Donald Trump, lock him up
Protest against President Donald Trump in Washington, DC, on April 15, 2017. Photo credit: Ted Eytan / Flickr (CC BY-SA 2.0)

In one way, Donald Trump is a typical ex-president, in that he is in desperate need of cash. Harry Truman lived on a modest Army pension; Bill Clinton left the White House a reported $16 million in debt — mostly legal bills racked up during the Monica Lewinsky scandal. 

But Donald Trump also remains a very atypical ex-president, in that he is grotesquely in need of money, and is dangerously close to having his highly leveraged real estate empire taken away from him, experts contacted for this article said.

The 45th president has hundreds of millions of dollars in loans for which he is personally responsible coming due over the next decade, according to his post-presidency financial disclosure filings. That’s well known — as is the avalanche of legal bills coming after the July 1 indictment of the Trump Organization and its longtime chief financial officer, Allen Weisselberg, on tax fraud charges.

Less known is that the indictment means Trump is exposed to the possibility of his lenders demanding immediate repayment in full and staging a stampede on his assets. Even without a George Bailey-like bank run, the Trump Organization has cash flow problems that make servicing debt a challenge. Cities are canceling leases and banks are declining to extend him more credit following the fatal January 6 Capitol riots and Trump’s dangerous refusal to accept the election results. 

On top of that, the federal government, as the landlord of his money-burning hotel at the Old Post Office in Washington, DC — which the organization is frantically trying to offload — could simply cancel the lease, leaving the ex-president holding a nearly $200 million bag of debt owed to Deutsche Bank, and little way out aside for declaring bankruptcy.  

Either scenario could collapse the creaky foundation of debt and Trump’s celebrity supporting his real estate empire. If both happen, a future becomes possible in which a scofflaw Trump — who survived the Mueller investigation and two impeachment trials — could find himself evicted from a foreclosed Mar-a-Lago by Palm Beach County sheriff’s deputies.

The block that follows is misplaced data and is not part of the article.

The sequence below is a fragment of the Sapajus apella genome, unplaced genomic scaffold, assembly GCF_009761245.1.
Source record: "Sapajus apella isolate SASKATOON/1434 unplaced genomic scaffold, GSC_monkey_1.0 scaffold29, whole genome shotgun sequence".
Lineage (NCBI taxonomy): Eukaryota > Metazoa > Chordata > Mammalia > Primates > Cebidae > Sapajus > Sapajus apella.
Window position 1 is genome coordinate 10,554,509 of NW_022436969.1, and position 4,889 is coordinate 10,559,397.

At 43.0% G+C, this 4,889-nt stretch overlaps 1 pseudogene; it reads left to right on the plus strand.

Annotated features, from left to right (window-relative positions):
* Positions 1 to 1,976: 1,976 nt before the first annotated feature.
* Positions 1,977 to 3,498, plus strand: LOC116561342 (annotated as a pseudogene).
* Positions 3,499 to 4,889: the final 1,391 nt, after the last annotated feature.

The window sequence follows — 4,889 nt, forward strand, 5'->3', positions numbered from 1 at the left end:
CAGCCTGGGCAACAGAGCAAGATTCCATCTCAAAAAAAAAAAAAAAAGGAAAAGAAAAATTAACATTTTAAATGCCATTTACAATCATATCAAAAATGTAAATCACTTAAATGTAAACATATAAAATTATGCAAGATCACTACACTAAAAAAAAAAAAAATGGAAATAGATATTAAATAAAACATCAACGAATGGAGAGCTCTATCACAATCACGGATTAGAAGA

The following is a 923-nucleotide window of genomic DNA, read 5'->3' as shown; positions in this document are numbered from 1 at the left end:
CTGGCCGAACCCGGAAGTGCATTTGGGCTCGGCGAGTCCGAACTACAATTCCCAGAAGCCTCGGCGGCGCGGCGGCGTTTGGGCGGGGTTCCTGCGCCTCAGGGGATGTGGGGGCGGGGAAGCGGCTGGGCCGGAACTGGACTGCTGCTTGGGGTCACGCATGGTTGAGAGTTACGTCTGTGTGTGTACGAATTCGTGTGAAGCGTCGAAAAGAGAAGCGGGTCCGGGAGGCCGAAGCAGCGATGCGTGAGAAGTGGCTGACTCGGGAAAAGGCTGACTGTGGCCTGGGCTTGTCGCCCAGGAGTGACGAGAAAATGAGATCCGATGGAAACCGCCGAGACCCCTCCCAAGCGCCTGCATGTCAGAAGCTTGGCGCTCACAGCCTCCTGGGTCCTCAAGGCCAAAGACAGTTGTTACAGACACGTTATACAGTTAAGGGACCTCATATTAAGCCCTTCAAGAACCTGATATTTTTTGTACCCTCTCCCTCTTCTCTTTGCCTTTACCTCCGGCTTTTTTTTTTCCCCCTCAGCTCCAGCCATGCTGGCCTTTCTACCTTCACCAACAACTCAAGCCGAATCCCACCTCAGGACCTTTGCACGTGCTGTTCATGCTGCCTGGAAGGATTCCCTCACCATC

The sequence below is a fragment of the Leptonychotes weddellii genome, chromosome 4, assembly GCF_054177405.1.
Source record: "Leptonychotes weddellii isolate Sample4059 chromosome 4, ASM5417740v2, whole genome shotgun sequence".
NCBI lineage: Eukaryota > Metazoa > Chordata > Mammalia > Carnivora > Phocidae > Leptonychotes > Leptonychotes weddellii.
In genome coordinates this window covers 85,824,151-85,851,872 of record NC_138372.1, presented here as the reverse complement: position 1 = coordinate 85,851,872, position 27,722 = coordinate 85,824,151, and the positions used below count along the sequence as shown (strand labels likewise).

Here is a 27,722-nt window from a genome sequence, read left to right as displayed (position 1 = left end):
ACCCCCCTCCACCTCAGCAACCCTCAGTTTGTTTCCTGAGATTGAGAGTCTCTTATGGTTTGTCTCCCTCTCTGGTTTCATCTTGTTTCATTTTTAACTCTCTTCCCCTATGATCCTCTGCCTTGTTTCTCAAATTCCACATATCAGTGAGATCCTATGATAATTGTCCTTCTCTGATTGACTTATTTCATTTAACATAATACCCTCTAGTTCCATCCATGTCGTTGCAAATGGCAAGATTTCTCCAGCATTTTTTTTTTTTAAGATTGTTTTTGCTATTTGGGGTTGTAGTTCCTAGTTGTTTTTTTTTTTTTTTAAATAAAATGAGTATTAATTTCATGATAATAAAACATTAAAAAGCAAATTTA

“What are we going to do about this?”

Exactly how much Trump owes — and to whom — is still opaque. Financial disclosure forms don’t require the president to provide exact dollar amounts, only broad ranges: between $5 and $25 million; over $50 million. But according to Forbes, Trump has close to $900 million in loans coming due over the next decade. 

Debts include at least $150 million to Deutsche Bank for four different properties; a reported $280 million to an obscure real estate investment trust called Ladder Capital Finance — the nature of which prosecutors are also investigating, according to reports — and $18.25 million to a South Florida commercial bank called Professional Bank that was used in 2018 to purchase a Palm Beach mansion, not far from Mar-a-Lago, formerly owned by Trump’s older sister. 

These are all Trump’s personal liabilities; his company owes more.

While racking up these debts, the Trump Organization also allegedly schemed to bilk the taxman. A Brooklyn native who’s worked for the Trump family since the ex-president’s father, Fred Trump, hired him in 1973, Weisselberg is accused of disguising $1.7 million in payments as fringe benefits over the past 15 years in a “sweeping and audacious” tax fraud scheme, according to the Manhattan district attorney’s office.

Central to the bank loan collapse theory are four of the indictment’s 15 counts alleging that Weisselberg cooked the Trump Organization’s books in order to dodge state and federal taxes. 

Faking business records is a violation of a typical loan covenant — the lengthy list of “do’s” and “don’ts” that lenders require their borrowers to agree to before receiving money, generally in order to reduce the lender’s risk of their borrower defaulting.

When a loan covenant is violated, the lenders can take serious action: They can recall the loan, they can modify the loan’s terms, or they can start making moves to seize the borrower’s collateral. It is a near certainty that Trump’s lenders are considering all these options, experts said.

“Generally speaking, if you find that your borrower has a false set of books, that’s a ‘set your hair on fire’ type of thing [for banks],” said one high-level official at a prominent bank, who agreed to speak on condition of anonymity. 

“It’s like, ‘Holy shit, there’s fraud here,’” the official added. “That’s definitely a whole bottle of Pepcid AC. It’s, ‘Man, what are we going to do about this?’”

Loan covenants are private agreements between parties and only become public records in extreme circumstances — such as during a serious legal disagreement.